Mary A. De Vera
The nature of the relationship that patients with systemic autoimmune rheumatic diseases have with their rheumatologist can greatly affect perceptions of — and experiences with — their medications, according to findings published in BMC Rheumatology.
“The importance of this study is that we have done a systematic search and identification of qualitative studies exploring views on medication use among patients with [systemic autoimmune rheumatic diseases (SARDs)],” Mary A. De Vera, PhD, of the University of British Columbia and Arthritis Research Canada, Vancouver, told Healio Rheumatology. “By synthesizing findings across these studies — including 40 studies involving 1,522 SARD patients — this study provides a comprehensive understanding of patients’ perspectives.”
To help determine how to better support medication use among patients with SARDs, the researchers conducted both systematically reviewed and thematically synthesized qualitative research studies detailing individuals’ perceptions and experiences.
The relationship patients with systemic autoimmune rheumatic diseases have with their rheumatologist can greatly affect perceptions of — and experiences with — their medications, according to researchers.
Using MEDLINE, EMBASE, Cumulative Index to Nursing and Allied Health Literature, and Social Sciences Citation Index databases, De Vera and colleagues focused on articles that expressed the views patients with SARDs reported on medication use, health care providers and other caregivers. The researchers included 18 studies in their systematic review, and 40 studies, comprising 1,522 patients, for the thematic synthesis.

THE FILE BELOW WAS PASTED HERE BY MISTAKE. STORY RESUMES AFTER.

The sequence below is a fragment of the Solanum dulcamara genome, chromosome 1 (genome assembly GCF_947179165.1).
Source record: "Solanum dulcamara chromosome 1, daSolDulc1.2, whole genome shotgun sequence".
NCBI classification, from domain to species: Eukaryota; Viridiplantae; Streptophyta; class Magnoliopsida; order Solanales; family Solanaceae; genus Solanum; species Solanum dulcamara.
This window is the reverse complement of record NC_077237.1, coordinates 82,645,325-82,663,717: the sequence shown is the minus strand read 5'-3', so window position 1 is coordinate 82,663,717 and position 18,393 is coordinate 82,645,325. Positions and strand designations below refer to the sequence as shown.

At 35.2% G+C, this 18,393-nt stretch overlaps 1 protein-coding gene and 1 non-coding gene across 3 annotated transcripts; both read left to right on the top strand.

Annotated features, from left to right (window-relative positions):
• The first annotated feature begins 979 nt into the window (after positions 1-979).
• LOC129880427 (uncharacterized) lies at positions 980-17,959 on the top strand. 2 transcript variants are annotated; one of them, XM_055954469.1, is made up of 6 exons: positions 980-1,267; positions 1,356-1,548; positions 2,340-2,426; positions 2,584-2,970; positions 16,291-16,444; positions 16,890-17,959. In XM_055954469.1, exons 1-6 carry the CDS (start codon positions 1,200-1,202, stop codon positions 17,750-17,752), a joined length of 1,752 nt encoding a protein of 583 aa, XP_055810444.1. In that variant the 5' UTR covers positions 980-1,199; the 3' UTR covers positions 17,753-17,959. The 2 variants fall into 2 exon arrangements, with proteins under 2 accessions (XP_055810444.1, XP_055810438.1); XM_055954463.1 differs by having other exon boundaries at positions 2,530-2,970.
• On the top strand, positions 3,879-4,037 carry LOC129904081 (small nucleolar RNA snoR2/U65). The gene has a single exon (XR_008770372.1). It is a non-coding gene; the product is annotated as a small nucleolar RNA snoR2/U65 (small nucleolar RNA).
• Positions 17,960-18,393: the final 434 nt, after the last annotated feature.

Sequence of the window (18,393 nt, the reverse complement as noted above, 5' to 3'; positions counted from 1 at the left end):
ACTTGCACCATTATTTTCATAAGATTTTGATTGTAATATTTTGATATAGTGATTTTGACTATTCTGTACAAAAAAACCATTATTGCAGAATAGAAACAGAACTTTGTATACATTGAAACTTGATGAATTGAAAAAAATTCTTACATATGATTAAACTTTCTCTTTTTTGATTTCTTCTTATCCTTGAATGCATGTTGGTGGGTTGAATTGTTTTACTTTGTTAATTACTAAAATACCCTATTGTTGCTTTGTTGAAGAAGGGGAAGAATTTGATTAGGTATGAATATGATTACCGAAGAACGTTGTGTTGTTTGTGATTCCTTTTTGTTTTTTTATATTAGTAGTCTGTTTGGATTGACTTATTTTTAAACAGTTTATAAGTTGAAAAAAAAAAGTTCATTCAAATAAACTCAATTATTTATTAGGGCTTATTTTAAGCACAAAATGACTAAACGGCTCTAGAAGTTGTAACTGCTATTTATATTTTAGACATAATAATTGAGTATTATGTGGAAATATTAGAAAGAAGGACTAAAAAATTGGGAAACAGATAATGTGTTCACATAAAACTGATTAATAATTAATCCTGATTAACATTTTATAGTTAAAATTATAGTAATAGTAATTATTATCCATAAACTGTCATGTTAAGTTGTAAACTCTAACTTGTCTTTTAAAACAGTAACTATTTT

According to the researchers, the thematic synthesis identified seven analytical themes related to the perceptions and experiences of patients with SARDS: effects of medications on emotional and social well-being, impacts of health care provider relationships on treatment, gaining control over treatment, fear and concern related to treatment side effects, understanding the importance of treatment, practical barriers to taking medication and motivation for treatment adherence.
De Vera and colleagues found that medications negatively impacted patients’ emotional and social well-being, with individuals often worrying that the drugs would hinder their sexual lives or ability to have a child. In addition, medication side effects also contributed to negative impacts, such as being bullied at school or an aversion to social interactions due to weight gain. However, the researchers also found that patients often reported that their relationship with their rheumatologist directly affected their perceptions and experiences related to taking medication. Patients also expressed that they valued relationships with allied health care providers, including nurses and pharmacists.
“These results really touch on how complex medication taking is,” De Vera said. “A key clinical implication is the importance patients placed on health care provider relationships, particularly with their rheumatologists, but also highlighting the roles of allied health care professionals including nurses and pharmacists.”
De Vera added it was important to assess the perspectives of a variety of patients across several SARDs conditions.
“Another key thing about our study is that, to our knowledge, it is the first that has combined perspectives across different SARDs, and while there are many differences across these conditions, they also share similarities, including treatments,” she said. “Grouping them together has implications for representing types of SARDs which may have been less represented in prior research on medication taking.” – by Jason Laday
Disclosure: De Vera reports no relevant financial disclosures. Please see the study for all other authors’ relevant financial disclosures.